- William Musgrove, who landed in Philadelphia, Pennsylvania in 1773
Musgrove Settlers in United States in the 19th Century
- F Musgrove, who landed in San Francisco, California in 1850
Musgrove Settlers in Canada in the 18th Century
- George Musgrove, who arrived in Nova Scotia in 1749
- Sarah Musgrove, who arrived in Nova Scotia in 1750
Musgrove Settlers in Australia in the 19th Century
- Mary Musgrove, aged 23, a servant, arrived in South Australia in 1855 aboard the ship "Victoria Regia"
- John Musgrove, American politician, Democratic Party member of the Montana House of Representatives (2000-)
- Spain Musgrove (b. 1945), American NFL football defensive tackle who played from 1967 to 1970
- David Ronald "Ronnie" Musgrove (b. 1956), American politician, 61st Governor of Mississippi (2000-2004)
- L. H. Musgrove (d. 1868), American West outlaw who was sprung from jail and then lynched by a vigilante mob
- Ronnie Musgrove (b. 1956), American Democrat politician, Member of Mississippi State Senate, 1988-95; Lieutenant Governor of Mississippi, 1996-99; Governor of Mississippi, 2000-04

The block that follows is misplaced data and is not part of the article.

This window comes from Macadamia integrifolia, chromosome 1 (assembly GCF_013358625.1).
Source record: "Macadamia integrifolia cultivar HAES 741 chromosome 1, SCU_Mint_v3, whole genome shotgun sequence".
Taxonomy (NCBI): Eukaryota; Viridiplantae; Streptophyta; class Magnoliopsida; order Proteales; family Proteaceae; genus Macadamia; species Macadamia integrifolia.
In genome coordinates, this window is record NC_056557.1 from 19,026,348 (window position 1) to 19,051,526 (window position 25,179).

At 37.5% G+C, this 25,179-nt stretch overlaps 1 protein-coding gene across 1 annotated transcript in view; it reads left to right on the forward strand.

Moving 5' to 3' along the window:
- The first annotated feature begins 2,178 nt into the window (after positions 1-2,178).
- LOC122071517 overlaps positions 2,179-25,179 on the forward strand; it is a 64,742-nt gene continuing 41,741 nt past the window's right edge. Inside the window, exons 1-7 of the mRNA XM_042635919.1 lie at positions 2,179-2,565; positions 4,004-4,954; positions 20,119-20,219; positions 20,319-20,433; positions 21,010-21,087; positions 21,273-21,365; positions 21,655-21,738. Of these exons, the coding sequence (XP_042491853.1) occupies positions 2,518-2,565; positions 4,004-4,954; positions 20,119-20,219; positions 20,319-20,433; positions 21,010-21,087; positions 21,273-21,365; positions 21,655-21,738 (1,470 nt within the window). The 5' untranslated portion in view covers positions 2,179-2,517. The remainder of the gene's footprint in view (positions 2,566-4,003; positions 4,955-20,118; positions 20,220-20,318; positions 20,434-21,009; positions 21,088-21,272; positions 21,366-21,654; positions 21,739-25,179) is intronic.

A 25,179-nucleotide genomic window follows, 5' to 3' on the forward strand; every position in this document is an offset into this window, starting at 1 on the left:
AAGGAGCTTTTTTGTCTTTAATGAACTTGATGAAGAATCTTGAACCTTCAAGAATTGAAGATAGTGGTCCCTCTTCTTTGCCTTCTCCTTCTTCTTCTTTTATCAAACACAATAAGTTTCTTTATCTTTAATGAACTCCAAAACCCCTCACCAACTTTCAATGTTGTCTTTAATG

- Richard W. Musgrove, American politician, Member of New Hampshire State Senate 4th District, 1891-92
- P. Graves Musgrove, American Democrat politician, Delegate to Democratic National Convention from Alabama, 1972
- P. Musgrove, American politician, Candidate for Representative from Alabama in the Confederate Congress 2nd District, 1861
- L. B. Musgrove, American Democrat politician, Delegate to Democratic National Convention from Alabama, 1884, 1888, 1892
- Harry Musgrove, American politician, Mayor of Hannibal, Missouri, 1965-67
The motto was originally a war cry or slogan. Mottoes first began to be shown with arms in the 14th and 15th centuries, but were not in general use until the 17th century. Thus the oldest coats of arms generally do not include a motto. Mottoes seldom form part of the grant of arms: Under most heraldic authorities, a motto is an optional component of the coat of arms, and can be added to or changed at will; many families have chosen not to display a motto.
Motto: Sans changer
Motto Translation: Without changing.